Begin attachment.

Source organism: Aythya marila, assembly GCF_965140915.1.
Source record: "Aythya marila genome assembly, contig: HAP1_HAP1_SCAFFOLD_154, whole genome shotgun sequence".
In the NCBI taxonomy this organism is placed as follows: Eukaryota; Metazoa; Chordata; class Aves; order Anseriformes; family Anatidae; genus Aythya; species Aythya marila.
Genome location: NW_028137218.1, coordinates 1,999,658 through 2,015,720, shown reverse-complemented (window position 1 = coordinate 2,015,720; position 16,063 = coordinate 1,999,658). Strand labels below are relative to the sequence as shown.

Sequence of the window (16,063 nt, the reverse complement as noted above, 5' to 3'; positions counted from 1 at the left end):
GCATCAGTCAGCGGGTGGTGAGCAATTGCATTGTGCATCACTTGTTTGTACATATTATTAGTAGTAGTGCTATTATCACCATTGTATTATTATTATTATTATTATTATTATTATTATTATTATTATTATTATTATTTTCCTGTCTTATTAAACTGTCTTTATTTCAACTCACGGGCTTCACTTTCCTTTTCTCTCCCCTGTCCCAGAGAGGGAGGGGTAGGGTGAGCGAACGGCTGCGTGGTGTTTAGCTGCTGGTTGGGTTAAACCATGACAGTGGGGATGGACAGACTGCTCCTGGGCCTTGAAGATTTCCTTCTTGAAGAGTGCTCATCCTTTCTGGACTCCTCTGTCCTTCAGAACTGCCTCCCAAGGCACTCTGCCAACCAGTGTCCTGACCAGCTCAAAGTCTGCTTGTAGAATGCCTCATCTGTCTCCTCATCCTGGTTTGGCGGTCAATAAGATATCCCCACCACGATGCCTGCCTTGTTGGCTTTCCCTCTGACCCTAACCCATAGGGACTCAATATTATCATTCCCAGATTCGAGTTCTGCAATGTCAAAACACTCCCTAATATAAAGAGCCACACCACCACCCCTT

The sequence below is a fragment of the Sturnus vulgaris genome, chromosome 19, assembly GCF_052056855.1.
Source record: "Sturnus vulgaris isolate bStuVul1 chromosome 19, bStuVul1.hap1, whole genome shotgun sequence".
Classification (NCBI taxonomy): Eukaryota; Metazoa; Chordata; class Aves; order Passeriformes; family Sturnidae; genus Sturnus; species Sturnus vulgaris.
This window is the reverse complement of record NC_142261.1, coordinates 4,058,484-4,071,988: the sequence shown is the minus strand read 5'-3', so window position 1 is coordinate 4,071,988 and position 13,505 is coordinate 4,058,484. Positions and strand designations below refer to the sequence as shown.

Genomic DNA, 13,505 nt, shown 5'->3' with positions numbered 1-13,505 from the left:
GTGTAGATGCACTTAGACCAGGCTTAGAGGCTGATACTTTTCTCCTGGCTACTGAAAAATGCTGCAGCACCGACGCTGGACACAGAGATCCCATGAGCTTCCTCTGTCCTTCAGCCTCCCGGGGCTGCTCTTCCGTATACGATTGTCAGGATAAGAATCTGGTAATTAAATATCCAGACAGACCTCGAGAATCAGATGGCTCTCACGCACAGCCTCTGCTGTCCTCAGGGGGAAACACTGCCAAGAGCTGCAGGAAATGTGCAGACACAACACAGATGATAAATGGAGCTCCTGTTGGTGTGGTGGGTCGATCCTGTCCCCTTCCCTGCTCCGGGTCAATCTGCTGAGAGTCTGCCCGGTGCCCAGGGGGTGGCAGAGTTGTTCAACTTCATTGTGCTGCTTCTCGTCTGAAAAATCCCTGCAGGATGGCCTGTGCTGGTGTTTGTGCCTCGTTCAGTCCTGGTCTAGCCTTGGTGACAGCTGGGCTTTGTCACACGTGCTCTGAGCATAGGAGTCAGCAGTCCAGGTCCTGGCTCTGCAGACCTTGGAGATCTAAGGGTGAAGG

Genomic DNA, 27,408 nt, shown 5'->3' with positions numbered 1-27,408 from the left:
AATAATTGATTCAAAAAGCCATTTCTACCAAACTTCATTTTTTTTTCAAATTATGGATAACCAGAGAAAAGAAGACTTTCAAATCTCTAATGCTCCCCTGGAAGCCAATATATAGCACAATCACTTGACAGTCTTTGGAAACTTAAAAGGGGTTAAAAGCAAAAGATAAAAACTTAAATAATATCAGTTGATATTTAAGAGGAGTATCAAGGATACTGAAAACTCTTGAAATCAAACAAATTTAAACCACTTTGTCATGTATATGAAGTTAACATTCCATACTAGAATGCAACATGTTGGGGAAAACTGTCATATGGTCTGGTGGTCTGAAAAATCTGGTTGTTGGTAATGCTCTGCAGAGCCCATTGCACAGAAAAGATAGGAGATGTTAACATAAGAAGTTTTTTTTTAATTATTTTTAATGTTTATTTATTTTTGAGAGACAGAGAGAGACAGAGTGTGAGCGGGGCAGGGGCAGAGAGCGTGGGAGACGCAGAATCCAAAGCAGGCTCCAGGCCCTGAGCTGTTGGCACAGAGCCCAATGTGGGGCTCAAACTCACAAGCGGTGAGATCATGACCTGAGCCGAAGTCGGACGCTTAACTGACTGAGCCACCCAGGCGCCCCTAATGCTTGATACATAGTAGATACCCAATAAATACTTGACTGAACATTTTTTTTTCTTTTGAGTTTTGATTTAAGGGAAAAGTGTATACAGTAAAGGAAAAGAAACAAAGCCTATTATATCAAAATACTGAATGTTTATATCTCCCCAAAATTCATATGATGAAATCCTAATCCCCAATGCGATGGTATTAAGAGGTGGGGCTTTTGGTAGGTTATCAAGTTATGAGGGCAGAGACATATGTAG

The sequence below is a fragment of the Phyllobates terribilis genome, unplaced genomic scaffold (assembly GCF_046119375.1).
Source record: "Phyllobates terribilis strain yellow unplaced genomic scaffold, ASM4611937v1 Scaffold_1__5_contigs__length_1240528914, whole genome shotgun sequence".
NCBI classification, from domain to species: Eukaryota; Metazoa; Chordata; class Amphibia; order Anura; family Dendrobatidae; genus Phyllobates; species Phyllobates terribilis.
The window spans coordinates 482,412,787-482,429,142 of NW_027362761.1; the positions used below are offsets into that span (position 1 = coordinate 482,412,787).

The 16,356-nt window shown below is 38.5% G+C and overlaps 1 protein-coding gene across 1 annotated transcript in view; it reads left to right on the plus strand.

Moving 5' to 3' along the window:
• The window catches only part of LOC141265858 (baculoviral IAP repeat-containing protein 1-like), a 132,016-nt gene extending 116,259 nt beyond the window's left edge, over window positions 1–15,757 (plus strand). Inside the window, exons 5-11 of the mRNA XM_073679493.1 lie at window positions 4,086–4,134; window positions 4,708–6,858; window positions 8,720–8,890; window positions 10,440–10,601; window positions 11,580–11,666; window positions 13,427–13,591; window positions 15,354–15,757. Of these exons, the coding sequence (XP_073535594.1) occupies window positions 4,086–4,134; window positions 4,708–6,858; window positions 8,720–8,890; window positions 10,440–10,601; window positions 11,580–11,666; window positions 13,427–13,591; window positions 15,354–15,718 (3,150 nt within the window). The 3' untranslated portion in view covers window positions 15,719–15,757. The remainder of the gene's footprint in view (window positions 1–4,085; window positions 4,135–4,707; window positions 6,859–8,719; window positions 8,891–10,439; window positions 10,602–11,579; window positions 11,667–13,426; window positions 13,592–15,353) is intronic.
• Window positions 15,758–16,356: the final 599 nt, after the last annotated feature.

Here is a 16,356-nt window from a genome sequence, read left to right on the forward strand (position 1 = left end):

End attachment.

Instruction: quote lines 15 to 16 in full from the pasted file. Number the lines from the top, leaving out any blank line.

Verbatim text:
The sequence below is a fragment of the Phyllobates terribilis genome, unplaced genomic scaffold (assembly GCF_046119375.1).
Source record: "Phyllobates terribilis strain yellow unplaced genomic scaffold, ASM4611937v1 Scaffold_1__5_contigs__length_1240528914, whole genome shotgun sequence".